In order to persuade, we need to understand ourselves and others when public speaking

Last month I introduced you to DISC and discussed how understanding yourself and others can make you more persuasive when public speaking.  If you need a refresher, please review my last article.

In this month’s newsletter we’ll look at how you can tailor your presentation when public speaking to best influence the type of audience you have. It is useful to first make an assessment of your audience.

Let’s say, for example, that you are public speaking to a group of engineers. Ask yourself: In general, are they likely to be task oriented or people oriented? More introverted or extroverted?

In my experience engineers tend to be more task oriented and introverted which puts them in the ‘C’ category. What about sales people? You’ll usually find they fall into the ‘I’ group – extroverted and people oriented.

Different behavioural styles require different approaches.

Here are the four different personalities styles and how you can best appeal to them.

D – Dominance

Direct & assertive

Get to the point – NOW!

Waffle at your own risk. You will find a higher incidence of D style personalities in senior management/CEO level. Because of this I developed the ‘Persuasive Executive Summary’ workshop to provide people with the skills to design a presentation to appeal to the D’s. When presenting to this group you want to come across as confident and assertive. Start your presentation boldly with your recommendation and then follow with the supporting data and conclude again by summarising your recommendations with conviction.

I – Influence

Outgoing and talkative

The I’s LOVE to chat.

I had a client who I was coaching recently who was presenting to an audience of 150 sales people. She was planning to lecture to them for three hours delivering vast amounts of technical information.

Disengagement and  boredom would have quickly set in. Instead I suggested she treat her presentation as more of a workshop. Limit the information to the bits that were relevant to them and allow the group plenty of time to discuss, review and process before moving on.

S – Steadiness

Easy going & amiable

S=Stability. Don’t rock the boat.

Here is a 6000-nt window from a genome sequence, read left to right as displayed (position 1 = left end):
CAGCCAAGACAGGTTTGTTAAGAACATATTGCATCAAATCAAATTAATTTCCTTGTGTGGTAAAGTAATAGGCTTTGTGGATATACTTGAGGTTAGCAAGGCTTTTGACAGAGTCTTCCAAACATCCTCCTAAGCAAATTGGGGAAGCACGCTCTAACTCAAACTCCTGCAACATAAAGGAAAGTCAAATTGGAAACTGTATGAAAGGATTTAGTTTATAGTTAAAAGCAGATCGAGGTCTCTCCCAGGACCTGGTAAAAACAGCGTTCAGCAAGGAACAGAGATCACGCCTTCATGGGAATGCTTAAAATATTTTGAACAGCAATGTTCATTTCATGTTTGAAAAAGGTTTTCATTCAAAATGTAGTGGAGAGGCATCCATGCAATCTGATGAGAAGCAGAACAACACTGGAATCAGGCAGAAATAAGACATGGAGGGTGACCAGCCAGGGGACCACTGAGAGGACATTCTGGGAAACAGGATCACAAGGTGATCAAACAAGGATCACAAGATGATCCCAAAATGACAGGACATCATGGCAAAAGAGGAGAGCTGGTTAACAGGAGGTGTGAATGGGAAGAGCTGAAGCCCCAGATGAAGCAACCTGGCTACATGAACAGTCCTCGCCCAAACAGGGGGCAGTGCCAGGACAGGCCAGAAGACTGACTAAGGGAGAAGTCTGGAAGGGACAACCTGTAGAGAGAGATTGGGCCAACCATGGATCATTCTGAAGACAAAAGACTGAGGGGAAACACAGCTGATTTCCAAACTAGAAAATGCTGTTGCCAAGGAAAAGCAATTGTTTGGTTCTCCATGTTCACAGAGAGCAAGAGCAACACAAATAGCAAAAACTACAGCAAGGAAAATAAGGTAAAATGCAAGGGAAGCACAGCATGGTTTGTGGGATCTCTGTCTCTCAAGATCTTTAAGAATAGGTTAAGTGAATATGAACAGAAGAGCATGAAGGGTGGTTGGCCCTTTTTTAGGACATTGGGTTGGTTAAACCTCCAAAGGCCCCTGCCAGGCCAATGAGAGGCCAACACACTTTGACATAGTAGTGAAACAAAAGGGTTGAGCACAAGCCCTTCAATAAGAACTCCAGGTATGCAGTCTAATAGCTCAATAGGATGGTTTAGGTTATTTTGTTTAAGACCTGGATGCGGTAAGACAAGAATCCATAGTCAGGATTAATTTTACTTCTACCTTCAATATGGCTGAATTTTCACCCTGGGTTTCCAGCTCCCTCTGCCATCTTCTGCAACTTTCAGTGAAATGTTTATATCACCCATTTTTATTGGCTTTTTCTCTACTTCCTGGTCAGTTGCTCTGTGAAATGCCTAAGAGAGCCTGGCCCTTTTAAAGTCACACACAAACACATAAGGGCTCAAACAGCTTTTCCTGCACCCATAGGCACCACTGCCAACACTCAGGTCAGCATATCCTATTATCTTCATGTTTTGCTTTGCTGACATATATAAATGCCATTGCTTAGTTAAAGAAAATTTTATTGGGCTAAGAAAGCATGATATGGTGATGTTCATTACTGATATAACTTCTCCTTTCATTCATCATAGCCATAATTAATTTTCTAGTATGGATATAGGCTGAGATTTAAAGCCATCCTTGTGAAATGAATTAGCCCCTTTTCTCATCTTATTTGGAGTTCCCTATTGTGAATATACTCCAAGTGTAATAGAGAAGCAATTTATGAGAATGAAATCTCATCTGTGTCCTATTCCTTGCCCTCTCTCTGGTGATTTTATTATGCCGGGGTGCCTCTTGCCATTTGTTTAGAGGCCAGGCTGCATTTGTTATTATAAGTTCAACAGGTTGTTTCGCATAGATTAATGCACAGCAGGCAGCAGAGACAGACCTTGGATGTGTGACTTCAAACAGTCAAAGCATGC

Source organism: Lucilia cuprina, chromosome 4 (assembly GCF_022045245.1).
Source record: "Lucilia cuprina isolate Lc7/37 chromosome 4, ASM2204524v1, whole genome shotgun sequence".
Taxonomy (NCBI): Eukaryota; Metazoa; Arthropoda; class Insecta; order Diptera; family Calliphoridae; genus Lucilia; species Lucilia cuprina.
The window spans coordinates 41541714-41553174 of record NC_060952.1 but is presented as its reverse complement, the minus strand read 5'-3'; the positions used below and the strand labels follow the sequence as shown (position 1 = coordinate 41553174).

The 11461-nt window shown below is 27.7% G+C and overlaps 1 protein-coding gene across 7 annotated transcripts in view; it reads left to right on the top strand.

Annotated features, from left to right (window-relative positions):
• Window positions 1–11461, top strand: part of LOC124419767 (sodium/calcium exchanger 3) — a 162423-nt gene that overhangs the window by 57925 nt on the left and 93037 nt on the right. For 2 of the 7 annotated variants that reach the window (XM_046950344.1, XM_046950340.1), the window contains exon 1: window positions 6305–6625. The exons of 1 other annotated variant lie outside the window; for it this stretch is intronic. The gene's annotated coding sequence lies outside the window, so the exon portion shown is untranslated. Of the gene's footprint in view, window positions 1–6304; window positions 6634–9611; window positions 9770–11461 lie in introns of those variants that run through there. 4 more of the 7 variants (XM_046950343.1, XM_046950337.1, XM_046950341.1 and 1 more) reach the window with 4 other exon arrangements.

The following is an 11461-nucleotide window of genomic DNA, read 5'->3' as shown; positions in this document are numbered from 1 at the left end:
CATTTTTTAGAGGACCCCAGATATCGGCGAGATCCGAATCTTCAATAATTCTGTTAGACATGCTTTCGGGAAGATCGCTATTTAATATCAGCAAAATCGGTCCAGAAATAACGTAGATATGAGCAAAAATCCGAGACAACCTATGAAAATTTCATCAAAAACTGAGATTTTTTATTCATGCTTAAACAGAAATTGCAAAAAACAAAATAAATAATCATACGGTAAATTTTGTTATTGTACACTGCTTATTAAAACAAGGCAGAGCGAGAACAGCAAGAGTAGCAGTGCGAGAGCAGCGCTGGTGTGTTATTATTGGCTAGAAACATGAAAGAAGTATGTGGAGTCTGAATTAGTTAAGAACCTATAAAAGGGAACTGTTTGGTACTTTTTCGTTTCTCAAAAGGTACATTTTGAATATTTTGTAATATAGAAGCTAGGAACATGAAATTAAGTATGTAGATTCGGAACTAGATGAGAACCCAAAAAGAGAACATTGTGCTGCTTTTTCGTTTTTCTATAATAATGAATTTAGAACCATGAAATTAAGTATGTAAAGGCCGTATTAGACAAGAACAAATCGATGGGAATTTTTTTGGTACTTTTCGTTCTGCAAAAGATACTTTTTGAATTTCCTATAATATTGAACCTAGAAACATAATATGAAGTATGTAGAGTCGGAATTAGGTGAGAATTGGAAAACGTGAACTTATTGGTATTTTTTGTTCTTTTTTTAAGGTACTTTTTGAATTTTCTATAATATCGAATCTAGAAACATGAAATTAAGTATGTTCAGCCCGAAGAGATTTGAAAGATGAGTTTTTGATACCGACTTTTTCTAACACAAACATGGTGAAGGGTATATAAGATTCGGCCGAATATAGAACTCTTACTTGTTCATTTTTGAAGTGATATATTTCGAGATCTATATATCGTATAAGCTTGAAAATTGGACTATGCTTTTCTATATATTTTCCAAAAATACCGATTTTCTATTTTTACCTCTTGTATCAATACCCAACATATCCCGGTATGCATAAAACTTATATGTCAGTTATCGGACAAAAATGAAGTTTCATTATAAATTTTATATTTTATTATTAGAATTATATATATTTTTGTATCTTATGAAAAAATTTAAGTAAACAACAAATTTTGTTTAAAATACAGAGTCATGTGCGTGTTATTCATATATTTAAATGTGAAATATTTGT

An audience made up of predominantly S’s can be a real problem when your objective is to get them involved and contributing well. If you’re an extrovert like me, the more you challenge and push them, the more they close down.

There are a couple of things you can do to win this group over:

  1. Don’t put them on the spot. If you want them to contribute, then give them warning. On the meeting agenda let them know that you want them to bring ideas on this subject to discuss.
  2. Put them in small groups. S’s don’t like being the centre of attention. They will be more comfortable discussing their ideas in a group of five than having to speak up in front of a group of 40.

And if you are an extrovert, you may want to consider tempering your style, give them the time and space they need to shine.

C – Compliance

Precise and analytical

This group loooooooves detail!

Depending on your presentation objective you may not be able to include the level of detail they require, but there are two things you can do:

  1. Brainstorm your topic well to uncover all the curly questions as they will want to know the answers.
  2. Include more detail and your contact information in your handout as they will read it and want to contact you later.

I was using an iceberg analogy recently and said 10% of the iceberg floats above the water…. a geophysicist interrupted me with a correction; I was wrong he said, “12.8% of the iceberg floats above the water… and then of course you need to consider the iceberg’s density..”

I rest my case.

A little advice:

DISC is a great starting point as it can help you target your message and create rapport quickly. Just keep in mind though, that these are generalisations and every person is unique and their life experience will alter their perception of your message.

Just because you are an ‘S’ or ‘D’ doesn’t mean you can’t function effectively in other quadrants. We all have the ability to stretch and change…

DISC Advanced

To really understand your strengths and weaknesses, DISC Advanced is the way to go.

DISC Advanced provides you with far greater detail and a 20 page report with a SWOT analysis and recommendations for working with your strengths.

As an Accredited DISC Advanced facilitator I can help you and your team uncover the benefits of self understanding.

Sharon Ferrier
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All Good Presentations Start With a Confident Speaker

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